Long-term results justify autogenous infrainguinal bypass grafting in patients with end-stage renal failure

Shari L. Meyerson, Christopher L. Skelly, Michael A. Curi, Tina R. Desai, Daniel Katz, Hisham S. Bassiouny, James F. McKinsey, Bruce L. Gewertz, Lewis B. Schwartz*

*Corresponding author for this work

Research output: Contribution to journalArticlepeer-review

36 Scopus citations

Abstract

Introduction: Infrainguinal bypass grafting for limb-threatening ischemia in patients with end-stage renal disease is generally thought to be associated with increased operative risk and poor long-term outcome. This retrospective study was undertaken to examine the modern-era, long-term results of infrainguinal bypass grafting in dialysis-dependent patients. Methods: Over the past 5 years in a single institution, 425 lower extremities (368 consecutive patients) were revascularized for the indication of limb salvage. Sixty-four patients (82 limbs) were dialysis-dependent at the time of revascularization, and this group was analyzed separately. They exhibited statistically significant higher incidences of diabetes (83% vs 56%; P < .001), hypertension (91% vs 74%; P < .001), and more distal vascular disease, which required a greater proportion of proximal anastomoses at the popliteal level (24% vs 11%; P < .01) and distal anastomoses at the infrapopliteal level (75% vs 65%; P < .05). Results: Despite the higher prevalence of comorbid conditions and distal disease in patients with renal failure, their perioperative 30-day mortality rate remained low (4.9%) and was not significantly different from that in patients with functioning kidneys (2.9%; P = not significant). After a median follow-up of 11 months (range, 0-60 months), the 3-year autogenous conduit secondary graft patency in patients with renal failure was no different than in patients with functioning kidneys (67% ± 9% vs 64% ± 5%; P = not significant). Nonautogenous conduits in dialysis-dependent patients exhibited a significantly poorer outcome with only 27% ± 12% remaining secondarily patent at 2 years. As expected, both limb salvage and patient survival were significantly less in patients with renal failure, although both exceeded 50% at 3 years (limb salvage 59% ± 8% vs 68% ± 5%; P < .05; patient survival 60% ± 8% vs 86% ± 4%; P < .001). The often-quoted phenomenon of limb loss, despite a patent bypass graft, occurred infrequently in this study (n = 3 of 82 limbs). Conclusion: Infrainguinal revascularization can be performed in dialysis-dependent patients with acceptable perioperative and long-term results, especially in patients in whom adequate autologous conduit is available.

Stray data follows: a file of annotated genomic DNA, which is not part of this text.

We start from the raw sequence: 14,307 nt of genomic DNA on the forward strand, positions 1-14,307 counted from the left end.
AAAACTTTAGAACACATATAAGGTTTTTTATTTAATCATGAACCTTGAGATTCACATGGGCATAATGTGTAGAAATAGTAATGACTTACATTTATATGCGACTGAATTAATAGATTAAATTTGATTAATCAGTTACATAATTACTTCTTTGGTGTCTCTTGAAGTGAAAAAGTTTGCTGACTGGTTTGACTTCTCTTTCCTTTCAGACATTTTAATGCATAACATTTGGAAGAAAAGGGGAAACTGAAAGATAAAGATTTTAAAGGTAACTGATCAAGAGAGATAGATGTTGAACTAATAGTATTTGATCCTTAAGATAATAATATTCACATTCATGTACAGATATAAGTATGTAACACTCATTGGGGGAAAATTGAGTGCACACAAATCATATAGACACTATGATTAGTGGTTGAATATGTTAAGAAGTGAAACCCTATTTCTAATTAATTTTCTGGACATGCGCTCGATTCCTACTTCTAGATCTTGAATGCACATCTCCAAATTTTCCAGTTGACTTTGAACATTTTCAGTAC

Original languageEnglish (US)
Pages (from-to)27-33
Number of pages7
JournalJournal of Vascular Surgery
Volume34
Issue number1
DOIs
StatePublished - Jul 2001

ASJC Scopus subject areas

  • Surgery
  • Cardiology and Cardiovascular Medicine

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